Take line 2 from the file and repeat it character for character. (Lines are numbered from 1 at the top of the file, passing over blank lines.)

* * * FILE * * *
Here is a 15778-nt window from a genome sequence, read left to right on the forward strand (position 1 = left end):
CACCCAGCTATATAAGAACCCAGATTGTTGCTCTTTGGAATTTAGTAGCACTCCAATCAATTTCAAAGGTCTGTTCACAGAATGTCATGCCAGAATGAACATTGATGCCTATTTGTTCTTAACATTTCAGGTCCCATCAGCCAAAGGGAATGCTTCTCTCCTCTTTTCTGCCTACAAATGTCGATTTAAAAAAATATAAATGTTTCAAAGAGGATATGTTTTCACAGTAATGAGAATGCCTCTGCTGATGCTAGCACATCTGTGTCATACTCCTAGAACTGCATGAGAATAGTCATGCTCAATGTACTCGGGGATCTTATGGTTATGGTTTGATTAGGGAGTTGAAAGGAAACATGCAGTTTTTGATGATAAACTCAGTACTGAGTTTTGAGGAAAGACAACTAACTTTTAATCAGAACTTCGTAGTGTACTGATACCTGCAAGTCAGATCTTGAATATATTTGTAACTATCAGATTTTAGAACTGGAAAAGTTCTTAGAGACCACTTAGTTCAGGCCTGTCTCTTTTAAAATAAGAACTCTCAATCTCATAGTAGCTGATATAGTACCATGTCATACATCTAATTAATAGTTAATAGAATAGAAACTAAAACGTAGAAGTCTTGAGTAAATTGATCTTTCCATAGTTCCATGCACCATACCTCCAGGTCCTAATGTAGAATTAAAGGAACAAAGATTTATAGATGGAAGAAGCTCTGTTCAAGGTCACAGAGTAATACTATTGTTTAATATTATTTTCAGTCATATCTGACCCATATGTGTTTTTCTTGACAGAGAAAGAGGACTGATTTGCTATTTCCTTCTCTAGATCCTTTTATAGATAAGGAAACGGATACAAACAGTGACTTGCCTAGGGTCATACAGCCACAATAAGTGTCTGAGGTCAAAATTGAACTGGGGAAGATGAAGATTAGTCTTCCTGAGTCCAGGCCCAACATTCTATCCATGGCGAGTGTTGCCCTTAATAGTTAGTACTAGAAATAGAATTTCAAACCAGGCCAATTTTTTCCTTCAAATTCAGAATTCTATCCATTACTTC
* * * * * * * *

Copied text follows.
CACCCAGCTATATAAGAACCCAGATTGTTGCTCTTTGGAATTTAGTAGCACTCCAATCAATTTCAAAGGTCTGTTCACAGAATGTCATGCCAGAATGAACATTGATGCCTATTTGTTCTTAACATTTCAGGTCCCATCAGCCAAAGGGAATGCTTCTCTCCTCTTTTCTGCCTACAAATGTCGATTTAAAAAAATATAAATGTTTCAAAGAGGATATGTTTTCACAGTAATGAGAATGCCTCTGCTGATGCTAGCACATCTGTGTCATACTCCTAGAACTGCATGAGAATAGTCATGCTCAATGTACTCGGGGATCTTATGGTTATGGTTTGATTAGGGAGTTGAAAGGAAACATGCAGTTTTTGATGATAAACTCAGTACTGAGTTTTGAGGAAAGACAACTAACTTTTAATCAGAACTTCGTAGTGTACTGATACCTGCAAGTCAGATCTTGAATATATTTGTAACTATCAGATTTTAGAACTGGAAAAGTTCTTAGAGACCACTTAGTTCAGGCCTGTCTCTTTTAAAATAAGAACTCTCAATCTCATAGTAGCTGATATAGTACCATGTCATACATCTAATTAATAGTTAATAGAATAGAAACTAAAACGTAGAAGTCTTGAGTAAATTGATCTTTCCATAGTTCCATGCACCATACCTCCAGGTCCTAATGTAGAATTAAAGGAACAAAGATTTATAGATGGAAGAAGCTCTGTTCAAGGTCACAGAGTAATACTATTGTTTAATATTATTTTCAGTCATATCTGACCCATATGTGTTTTTCTTGACAGAGAAAGAGGACTGATTTGCTATTTCCTTCTCTAGATCCTTTTATAGATAAGGAAACGGATACAAACAGTGACTTGCCTAGGGTCATACAGCCACAATAAGTGTCTGAGGTCAAAATTGAACTGGGGAAGATGAAGATTAGTCTTCCTGAGTCCAGGCCCAACATTCTATCCATGGCGAGTGTTGCCCTTAATAGTTAGTACTAGAAATAGAATTTCAAACCAGGCCAATTTTTTCCTTCAAATTCAGAATTCTATCCATTACTTC